Every watt of electricity your computer uses doesn’t just vanish…. It comes out of the back of your computer as heat, warming the room it is in.

    Providing CPusage pays enough to cover most of the electricity bill, its nearly free home heating as well as performing a usefull task, Getting twice the work out a given amount of energy!

    So CPusage is also a potentially awsome GREEN idea for warming our homes!

    A good CPU power to cost ratio quiet PC giving out heat 24/7 in every room would likely be more than adequete for keeping the chill from the air in an entire home, providing it is well insulated and not drafty…

    And likely would not cost much more than a good central heating system.

    You could take this concept to the extreme, as an alternative heating system…

    all you would need for each machine would be a cheap case, a couple of quiet case fans, a good value Motherboard, a high end high wattage but good price vrs performance CPU, a basic reliable powersupply, Linux operating system to cut costs, The minimum amount of value ram to run the OS and the program. And no need for even a real hardDrive, just a cheap usb flash pendrive with enough room for a lite distro of linux and the program…

    Onboard graphics on the motherboard, untill CPusage can utilise GPU cycles.

    theoretically atleast Each machine would not even need it’s own Keyboard/mouse/ monitor.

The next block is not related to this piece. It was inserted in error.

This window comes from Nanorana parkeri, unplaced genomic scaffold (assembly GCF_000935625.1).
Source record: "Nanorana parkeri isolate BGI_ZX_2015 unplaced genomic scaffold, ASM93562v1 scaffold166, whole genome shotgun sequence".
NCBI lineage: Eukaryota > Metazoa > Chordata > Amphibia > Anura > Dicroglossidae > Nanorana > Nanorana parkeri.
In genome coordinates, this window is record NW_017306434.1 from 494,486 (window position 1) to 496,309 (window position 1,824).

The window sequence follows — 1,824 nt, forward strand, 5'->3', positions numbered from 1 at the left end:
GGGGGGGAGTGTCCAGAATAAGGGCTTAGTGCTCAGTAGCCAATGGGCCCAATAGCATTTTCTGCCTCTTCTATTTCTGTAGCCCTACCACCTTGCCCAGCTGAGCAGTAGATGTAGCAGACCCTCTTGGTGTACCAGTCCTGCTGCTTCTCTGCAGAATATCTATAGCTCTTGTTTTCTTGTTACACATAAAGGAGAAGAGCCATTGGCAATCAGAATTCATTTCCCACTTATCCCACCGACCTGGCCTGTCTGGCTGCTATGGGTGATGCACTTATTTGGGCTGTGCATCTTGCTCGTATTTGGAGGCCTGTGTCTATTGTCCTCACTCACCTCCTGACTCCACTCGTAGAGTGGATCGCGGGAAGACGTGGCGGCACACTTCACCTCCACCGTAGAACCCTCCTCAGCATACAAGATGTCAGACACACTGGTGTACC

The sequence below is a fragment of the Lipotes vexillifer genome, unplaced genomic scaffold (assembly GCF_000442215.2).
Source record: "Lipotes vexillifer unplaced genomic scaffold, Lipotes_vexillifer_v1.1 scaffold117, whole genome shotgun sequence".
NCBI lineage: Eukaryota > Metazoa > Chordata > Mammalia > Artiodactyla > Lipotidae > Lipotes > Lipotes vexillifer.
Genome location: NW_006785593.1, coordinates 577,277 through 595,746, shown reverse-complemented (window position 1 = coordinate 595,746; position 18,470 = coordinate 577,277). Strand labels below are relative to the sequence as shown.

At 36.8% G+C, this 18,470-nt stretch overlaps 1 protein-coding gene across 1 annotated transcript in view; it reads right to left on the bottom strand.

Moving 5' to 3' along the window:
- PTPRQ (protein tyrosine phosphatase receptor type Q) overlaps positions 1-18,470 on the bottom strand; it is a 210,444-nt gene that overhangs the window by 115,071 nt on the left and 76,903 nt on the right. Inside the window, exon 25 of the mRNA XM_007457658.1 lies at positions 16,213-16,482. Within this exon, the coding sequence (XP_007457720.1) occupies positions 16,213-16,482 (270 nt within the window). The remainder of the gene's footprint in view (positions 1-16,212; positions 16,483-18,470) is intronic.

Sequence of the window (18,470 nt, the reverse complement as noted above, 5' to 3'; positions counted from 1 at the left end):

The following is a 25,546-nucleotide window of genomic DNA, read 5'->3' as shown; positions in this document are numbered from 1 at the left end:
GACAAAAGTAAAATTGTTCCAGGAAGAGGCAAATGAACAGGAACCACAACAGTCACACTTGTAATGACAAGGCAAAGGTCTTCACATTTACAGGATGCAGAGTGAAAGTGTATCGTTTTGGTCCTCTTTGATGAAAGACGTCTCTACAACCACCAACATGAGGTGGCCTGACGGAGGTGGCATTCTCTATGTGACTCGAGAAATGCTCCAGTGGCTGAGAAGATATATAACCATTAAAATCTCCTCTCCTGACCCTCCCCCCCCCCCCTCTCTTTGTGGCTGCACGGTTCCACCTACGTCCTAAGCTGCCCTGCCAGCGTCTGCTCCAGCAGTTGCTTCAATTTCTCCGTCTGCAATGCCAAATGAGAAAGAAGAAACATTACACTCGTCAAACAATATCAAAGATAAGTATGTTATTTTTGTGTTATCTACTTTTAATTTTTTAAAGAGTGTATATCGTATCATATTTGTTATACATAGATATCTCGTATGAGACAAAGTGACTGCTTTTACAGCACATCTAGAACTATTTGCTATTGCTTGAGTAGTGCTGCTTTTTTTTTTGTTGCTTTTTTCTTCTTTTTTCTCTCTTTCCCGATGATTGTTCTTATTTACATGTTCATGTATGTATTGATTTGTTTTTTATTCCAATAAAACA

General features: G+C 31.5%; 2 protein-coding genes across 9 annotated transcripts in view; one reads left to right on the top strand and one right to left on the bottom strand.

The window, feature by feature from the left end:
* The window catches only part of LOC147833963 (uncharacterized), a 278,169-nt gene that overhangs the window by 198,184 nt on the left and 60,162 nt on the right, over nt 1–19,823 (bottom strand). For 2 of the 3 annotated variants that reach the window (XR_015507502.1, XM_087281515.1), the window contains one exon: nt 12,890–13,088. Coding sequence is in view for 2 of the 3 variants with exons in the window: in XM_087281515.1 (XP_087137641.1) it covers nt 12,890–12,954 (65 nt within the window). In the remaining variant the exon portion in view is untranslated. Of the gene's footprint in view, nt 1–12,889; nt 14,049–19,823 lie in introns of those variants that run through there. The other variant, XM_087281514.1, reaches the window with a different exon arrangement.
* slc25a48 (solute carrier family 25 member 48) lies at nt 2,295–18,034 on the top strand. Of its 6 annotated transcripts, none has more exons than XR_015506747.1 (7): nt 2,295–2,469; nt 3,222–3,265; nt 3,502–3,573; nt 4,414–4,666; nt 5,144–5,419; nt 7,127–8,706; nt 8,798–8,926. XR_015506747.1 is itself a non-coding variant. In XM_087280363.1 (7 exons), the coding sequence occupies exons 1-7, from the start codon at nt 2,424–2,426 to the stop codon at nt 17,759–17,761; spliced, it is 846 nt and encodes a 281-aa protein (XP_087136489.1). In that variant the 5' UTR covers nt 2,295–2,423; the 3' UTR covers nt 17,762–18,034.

as you would just plug in a keyboard/mouse/monitor to start up the machine, install the OS, the program, set it running and then take everything away again.
    Hopefully these setups would be stable enough to not have to keep plugging it all back in every week to restart each machine from crashes and ect…

    I’ll certainly be building a low cost quiet heater/PC running CPusage to cover the electricity costs and trying out the concept personally.

  3. @JMartins: Still, there is a difference between a computer that is on and idle (about 10-15 watts power consumption for laptops and 20-30 watts for desktops, and a computer that is on and doing computationally intensive tasks: about 50-100 watts.

    I’m not just making remarks off the cuff: I studied this extensively in 2002 to 2003 when I looked into launching a low power consumption computer business. I measured dozens of different computer models using a Brand Electronics Digital Power Meter at sleep, idle, web browsing, and cpu-intensive tasks.

  4. As the author noted, SETI@Home is still around after about 13 years. It has evolved — instead of running as a proprietary program, SETI@Home is now just one of more than 40 distributed computing projects running on the Berkeley Open Infrastructure for Network Computing. (BOINC) platform. BOINC is supported by the National Science Foundation.